New tech incubates exciting research potential
Image credit: Simon Bennett (Fairfax Media)
A team of Australian researchers from Western Sydney University have successfully developed a revolutionary way to increase the lifespan of live tissue required for scientific and medical research by 400 per cent.
Previously, the viability of live tissue was only six (6) hours which meant research time was limited. Using this new technology, live tissue is still viable after 24 hours.
Dr Yossi Buskila and Dr Paul Breen from the MARCS Institute for Brain, Behaviour and Development built the BraincubatorTM to increase the testing and research capabilities of live tissue, and also drastically reduce the number of animals sacrificed for research purposes, namely rats and mice.
Because rats share similar DNA structures with humans, and often suffer from the same diseases, they are commonly used in medical research.
Dr Buskila, who is a neuroscientist, uses brain slices from rats to study the way neurons communicate and process electrophysiological signals.
"In Vitro brain slice preparations are instrumental in developing our understanding of the nervous system, but previously the lifespan of an acute brain slice was limited to around six (6) hours,'' he said.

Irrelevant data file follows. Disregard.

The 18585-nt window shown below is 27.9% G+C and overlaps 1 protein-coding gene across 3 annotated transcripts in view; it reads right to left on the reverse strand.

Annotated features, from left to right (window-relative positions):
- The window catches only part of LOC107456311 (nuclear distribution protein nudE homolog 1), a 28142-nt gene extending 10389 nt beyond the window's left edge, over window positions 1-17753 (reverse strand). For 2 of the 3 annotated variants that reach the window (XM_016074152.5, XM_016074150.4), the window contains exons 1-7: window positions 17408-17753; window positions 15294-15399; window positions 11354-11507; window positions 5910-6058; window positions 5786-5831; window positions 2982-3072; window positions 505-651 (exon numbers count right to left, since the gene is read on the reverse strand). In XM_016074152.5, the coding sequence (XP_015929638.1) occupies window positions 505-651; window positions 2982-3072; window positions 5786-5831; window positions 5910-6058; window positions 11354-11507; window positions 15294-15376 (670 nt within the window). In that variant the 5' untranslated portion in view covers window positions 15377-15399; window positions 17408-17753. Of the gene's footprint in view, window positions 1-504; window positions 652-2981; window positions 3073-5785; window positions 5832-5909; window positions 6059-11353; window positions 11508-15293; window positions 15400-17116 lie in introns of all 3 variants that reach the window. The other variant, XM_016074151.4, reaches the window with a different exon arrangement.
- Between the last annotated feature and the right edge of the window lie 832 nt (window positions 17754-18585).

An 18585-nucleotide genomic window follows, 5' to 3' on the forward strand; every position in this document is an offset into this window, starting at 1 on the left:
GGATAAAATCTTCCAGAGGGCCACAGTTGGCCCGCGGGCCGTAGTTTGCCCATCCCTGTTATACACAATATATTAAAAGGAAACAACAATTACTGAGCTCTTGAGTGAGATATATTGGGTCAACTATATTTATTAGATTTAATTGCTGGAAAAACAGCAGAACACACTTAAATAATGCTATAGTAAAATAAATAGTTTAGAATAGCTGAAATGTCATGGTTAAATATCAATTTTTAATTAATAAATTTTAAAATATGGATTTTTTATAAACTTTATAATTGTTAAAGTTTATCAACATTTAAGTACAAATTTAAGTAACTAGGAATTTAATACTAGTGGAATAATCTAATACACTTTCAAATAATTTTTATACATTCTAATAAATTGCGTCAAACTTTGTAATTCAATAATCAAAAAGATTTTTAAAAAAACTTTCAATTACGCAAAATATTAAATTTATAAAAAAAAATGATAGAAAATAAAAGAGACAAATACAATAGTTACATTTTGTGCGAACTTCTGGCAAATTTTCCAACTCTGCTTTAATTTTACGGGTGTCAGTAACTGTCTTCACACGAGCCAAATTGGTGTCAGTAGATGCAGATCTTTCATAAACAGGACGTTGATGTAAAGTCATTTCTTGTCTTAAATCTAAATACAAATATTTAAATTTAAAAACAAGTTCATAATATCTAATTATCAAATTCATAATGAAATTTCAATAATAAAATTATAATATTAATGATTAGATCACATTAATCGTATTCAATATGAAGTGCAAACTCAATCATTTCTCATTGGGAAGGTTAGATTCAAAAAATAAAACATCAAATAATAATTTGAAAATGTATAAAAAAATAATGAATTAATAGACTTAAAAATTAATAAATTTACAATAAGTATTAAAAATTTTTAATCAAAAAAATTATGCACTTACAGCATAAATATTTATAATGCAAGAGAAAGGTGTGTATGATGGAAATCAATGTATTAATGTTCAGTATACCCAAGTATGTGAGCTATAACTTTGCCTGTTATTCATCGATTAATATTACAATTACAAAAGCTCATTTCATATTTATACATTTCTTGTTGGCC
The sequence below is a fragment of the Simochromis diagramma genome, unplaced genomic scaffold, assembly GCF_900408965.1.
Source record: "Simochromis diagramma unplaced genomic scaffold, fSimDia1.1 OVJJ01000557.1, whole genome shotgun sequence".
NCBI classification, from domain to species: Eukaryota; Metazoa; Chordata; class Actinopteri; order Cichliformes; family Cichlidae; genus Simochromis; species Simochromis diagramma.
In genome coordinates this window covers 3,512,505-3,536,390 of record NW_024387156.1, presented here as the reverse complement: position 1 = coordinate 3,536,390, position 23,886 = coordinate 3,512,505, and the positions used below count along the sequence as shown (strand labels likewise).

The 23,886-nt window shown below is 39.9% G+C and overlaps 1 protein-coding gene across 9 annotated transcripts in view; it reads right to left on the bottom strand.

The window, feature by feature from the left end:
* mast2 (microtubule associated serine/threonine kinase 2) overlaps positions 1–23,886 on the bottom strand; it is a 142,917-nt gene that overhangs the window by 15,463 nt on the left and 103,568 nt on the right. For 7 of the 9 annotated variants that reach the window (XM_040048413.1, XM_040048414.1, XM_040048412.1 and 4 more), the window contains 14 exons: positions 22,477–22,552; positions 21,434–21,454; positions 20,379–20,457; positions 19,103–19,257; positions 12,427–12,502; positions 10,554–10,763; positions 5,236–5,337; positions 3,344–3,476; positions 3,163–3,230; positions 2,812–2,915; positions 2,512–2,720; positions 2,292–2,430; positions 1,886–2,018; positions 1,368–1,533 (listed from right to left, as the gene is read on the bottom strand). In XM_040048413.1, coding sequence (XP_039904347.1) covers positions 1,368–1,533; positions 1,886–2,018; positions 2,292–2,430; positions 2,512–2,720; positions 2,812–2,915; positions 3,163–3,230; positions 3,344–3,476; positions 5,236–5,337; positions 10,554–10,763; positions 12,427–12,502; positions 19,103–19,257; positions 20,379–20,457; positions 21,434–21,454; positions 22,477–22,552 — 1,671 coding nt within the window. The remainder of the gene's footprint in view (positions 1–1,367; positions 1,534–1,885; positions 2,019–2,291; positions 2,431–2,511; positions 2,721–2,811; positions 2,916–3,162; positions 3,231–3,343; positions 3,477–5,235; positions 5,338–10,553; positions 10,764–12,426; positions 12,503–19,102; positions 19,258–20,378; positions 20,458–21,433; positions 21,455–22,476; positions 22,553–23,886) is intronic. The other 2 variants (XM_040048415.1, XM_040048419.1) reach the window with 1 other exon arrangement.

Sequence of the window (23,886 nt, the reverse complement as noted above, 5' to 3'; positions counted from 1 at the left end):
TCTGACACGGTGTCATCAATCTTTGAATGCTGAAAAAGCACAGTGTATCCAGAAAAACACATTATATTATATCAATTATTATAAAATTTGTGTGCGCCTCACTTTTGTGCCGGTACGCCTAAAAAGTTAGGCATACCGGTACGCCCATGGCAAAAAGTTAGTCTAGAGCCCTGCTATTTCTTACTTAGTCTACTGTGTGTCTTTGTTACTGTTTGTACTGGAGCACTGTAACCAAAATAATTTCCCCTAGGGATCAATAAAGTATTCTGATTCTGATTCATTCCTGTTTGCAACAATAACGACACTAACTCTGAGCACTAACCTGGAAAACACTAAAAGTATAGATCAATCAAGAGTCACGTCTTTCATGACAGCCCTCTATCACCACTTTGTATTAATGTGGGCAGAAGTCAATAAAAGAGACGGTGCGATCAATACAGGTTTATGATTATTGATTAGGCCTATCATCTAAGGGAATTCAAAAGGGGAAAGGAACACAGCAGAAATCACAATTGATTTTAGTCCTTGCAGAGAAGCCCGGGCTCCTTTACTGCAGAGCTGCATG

"This reduces potential experimentation time and leads to considerable waste of neural tissue.
"My aim was to provide a practical and feasible solution that harnessed opportunities where rare live tissue was obtained for testing and research purposes – and to use these tissues in the most effective and ethical way."
Dr Buskila said the main reason for the short lifespan of live tissue was its susceptibility to bacterial and environmental degradation which caused the cells to die.
He said the BraincubatorTM was so effective because it acted as an incubation system that prevented the growth of bacteria, slowing down cell deterioration.
"Brain slices require an environment that simulates their natural environment in order to maintain cellular metabolic activity and electrophysiological function," he said.
"The BraincubatorTM works by controlling the temperature and pH levels of the artificial cerebral spinal fluid in which the tissue is incubated.
"This system is effective at maintaining extremely low bacterial levels by continually passing this artificial fluid through a UVC filtration system."
Dr Buskila said a few attempts had been made over the years to maximize cellular longevity, however, none as successful as this concept.
the use of the BraincubatorTM will have far-reaching benefits for
the efficiency of research by effectively quadrupling the amount of data that
can be produced from one animal through extending live tissue sustainability."
The viability of Dr Buskila and Dr Breen's technique was validated through electrophysiological recordings as well as live/dead cell assessments.
For more information, contact Farah Abdurahman on (02) 9772 6695 / 0427945 382 / F.Abdurahman@westernsydney.edu.au
30 March, 2017